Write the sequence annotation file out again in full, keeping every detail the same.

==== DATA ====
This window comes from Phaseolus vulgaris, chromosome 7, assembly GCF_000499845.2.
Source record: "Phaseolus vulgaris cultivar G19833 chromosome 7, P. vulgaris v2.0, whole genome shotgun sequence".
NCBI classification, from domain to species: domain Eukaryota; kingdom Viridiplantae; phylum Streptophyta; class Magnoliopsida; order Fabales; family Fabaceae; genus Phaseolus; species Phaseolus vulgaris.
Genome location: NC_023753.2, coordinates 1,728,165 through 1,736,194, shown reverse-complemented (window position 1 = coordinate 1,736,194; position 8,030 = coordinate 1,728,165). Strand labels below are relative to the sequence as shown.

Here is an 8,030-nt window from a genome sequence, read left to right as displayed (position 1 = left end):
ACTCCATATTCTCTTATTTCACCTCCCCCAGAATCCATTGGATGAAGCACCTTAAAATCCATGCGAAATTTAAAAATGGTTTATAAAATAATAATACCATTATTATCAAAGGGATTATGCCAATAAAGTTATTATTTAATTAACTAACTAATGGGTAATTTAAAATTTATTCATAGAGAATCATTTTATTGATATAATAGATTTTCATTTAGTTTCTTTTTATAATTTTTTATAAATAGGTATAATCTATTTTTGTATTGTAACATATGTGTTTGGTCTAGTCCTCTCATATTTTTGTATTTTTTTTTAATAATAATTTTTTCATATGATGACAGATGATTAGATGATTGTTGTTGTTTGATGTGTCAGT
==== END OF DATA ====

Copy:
This window comes from Phaseolus vulgaris, chromosome 7, assembly GCF_000499845.2.
Source record: "Phaseolus vulgaris cultivar G19833 chromosome 7, P. vulgaris v2.0, whole genome shotgun sequence".
NCBI classification, from domain to species: domain Eukaryota; kingdom Viridiplantae; phylum Streptophyta; class Magnoliopsida; order Fabales; family Fabaceae; genus Phaseolus; species Phaseolus vulgaris.
Genome location: NC_023753.2, coordinates 1,728,165 through 1,736,194, shown reverse-complemented (window position 1 = coordinate 1,736,194; position 8,030 = coordinate 1,728,165). Strand labels below are relative to the sequence as shown.

Here is an 8,030-nt window from a genome sequence, read left to right as displayed (position 1 = left end):
ACTCCATATTCTCTTATTTCACCTCCCCCAGAATCCATTGGATGAAGCACCTTAAAATCCATGCGAAATTTAAAAATGGTTTATAAAATAATAATACCATTATTATCAAAGGGATTATGCCAATAAAGTTATTATTTAATTAACTAACTAATGGGTAATTTAAAATTTATTCATAGAGAATCATTTTATTGATATAATAGATTTTCATTTAGTTTCTTTTTATAATTTTTTATAAATAGGTATAATCTATTTTTGTATTGTAACATATGTGTTTGGTCTAGTCCTCTCATATTTTTGTATTTTTTTTTAATAATAATTTTTTCATATGATGACAGATGATTAGATGATTGTTGTTGTTTGATGTGTCAGT